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Remote Procedure Call

Definition of Remote Procedure Call

Remote Procedure Call (RPC) is a communication protocol that allows a computer program to execute code or procedures on a remote system as if they were local. In simpler terms, RPC enables a program to request a service from a server program located on another computer on a network, without having to understand the network's details. It abstracts the complexities of network communication, making it easier for developers to create distributed systems.

Origin of Remote Procedure Call

The concept of RPC dates back to the 1970s when computer networks were evolving. It gained significant traction with the development of the Open Network Computing (ONC) framework by Sun Microsystems in the 1980s. ONC introduced the idea of making procedure calls across a network as simple as local calls within a program. Since then, RPC has become a fundamental building block for distributed computing, playing a crucial role in various networked systems and applications.

Practical Application of Remote Procedure Call

One practical application of RPC is in client-server architecture, where clients request services from remote servers. For instance, in web development, when a user interacts with a web application, the client-side code may make RPC requests to the server to retrieve data or perform actions without refreshing the entire page. Similarly, in enterprise systems, RPC facilitates communication between different modules or services running on separate servers, enabling seamless interaction and integration.

Benefits of Remote Procedure Call

1. Simplified Development: RPC abstracts the complexities of network communication, allowing developers to focus on writing application logic rather than dealing with low-level networking protocols. This simplification accelerates development and reduces the likelihood of errors.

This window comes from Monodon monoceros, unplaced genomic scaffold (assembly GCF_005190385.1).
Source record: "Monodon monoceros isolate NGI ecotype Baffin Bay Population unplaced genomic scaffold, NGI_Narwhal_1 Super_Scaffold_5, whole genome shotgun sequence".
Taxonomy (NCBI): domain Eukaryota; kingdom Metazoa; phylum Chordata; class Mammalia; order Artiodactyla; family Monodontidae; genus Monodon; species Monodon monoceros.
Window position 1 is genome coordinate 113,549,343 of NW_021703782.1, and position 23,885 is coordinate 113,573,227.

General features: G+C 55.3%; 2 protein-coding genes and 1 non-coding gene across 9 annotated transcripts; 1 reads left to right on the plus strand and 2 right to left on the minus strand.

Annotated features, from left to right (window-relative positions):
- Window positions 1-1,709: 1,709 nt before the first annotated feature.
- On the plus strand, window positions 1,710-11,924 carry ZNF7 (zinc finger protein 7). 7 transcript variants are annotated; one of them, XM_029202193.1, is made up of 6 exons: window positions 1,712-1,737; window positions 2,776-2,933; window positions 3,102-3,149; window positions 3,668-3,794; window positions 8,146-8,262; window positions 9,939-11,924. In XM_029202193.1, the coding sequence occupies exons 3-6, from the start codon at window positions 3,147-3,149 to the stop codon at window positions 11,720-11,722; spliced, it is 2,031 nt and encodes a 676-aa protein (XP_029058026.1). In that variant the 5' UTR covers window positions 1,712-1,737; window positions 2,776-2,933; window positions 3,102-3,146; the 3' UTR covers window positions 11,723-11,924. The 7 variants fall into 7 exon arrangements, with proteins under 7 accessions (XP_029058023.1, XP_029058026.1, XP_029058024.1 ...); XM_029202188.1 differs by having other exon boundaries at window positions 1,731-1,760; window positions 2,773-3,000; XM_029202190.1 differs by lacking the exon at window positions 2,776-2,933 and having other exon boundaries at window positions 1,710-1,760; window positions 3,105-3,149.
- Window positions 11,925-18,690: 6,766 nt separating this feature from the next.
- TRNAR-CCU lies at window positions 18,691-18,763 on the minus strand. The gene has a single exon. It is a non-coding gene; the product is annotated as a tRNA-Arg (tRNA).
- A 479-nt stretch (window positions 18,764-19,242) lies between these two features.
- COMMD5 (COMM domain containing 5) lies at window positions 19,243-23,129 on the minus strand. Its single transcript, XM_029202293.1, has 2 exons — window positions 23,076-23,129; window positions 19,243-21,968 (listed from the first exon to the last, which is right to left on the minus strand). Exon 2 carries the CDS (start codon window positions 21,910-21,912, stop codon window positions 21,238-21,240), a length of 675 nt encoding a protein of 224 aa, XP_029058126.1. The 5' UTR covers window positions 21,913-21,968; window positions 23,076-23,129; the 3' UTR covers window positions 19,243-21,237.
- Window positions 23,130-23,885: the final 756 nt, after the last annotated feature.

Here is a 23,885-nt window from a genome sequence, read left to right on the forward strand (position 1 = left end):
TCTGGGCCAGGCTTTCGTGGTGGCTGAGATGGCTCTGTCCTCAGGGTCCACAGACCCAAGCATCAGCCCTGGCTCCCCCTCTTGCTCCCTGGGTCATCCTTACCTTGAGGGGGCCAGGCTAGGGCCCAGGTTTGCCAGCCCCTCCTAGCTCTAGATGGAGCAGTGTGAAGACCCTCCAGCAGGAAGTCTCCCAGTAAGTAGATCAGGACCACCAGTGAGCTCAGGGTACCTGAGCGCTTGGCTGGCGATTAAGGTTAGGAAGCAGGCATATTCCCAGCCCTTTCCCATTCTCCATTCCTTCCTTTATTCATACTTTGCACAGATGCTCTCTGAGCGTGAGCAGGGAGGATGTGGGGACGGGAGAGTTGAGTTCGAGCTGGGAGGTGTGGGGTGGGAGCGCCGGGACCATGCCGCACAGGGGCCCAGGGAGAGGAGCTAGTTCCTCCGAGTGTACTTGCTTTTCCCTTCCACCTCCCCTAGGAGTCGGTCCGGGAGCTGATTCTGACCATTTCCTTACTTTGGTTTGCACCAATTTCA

2. Interoperability: RPC enables communication between heterogeneous systems, regardless of the underlying hardware or software platforms. This interoperability fosters integration among diverse technologies, making it easier to build complex distributed systems.

3. Efficiency: By executing procedures remotely, RPC reduces the overhead associated with data transmission compared to traditional message passing mechanisms. This efficiency translates into faster response times and improved system performance, especially in latency-sensitive applications.

4. Scalability: RPC facilitates the distribution of workload across multiple servers, allowing systems to scale horizontally to handle increasing user demand. As the number of clients grows, additional servers can be added to the network, ensuring smooth operation without compromising performance.


Many programming languages support RPC, including Java, Python, C/C++, and .NET. There are also platform-independent RPC frameworks like gRPC and Apache Thrift that facilitate cross-language communication.

Security in RPC depends on the implementation and configuration. While RPC itself doesn't inherently provide security mechanisms, developers can implement encryption, authentication, and access control to secure RPC communications.

Yes, RPC can be used over the internet, but it requires appropriate network configurations and security measures to ensure reliability and protect against potential security threats.


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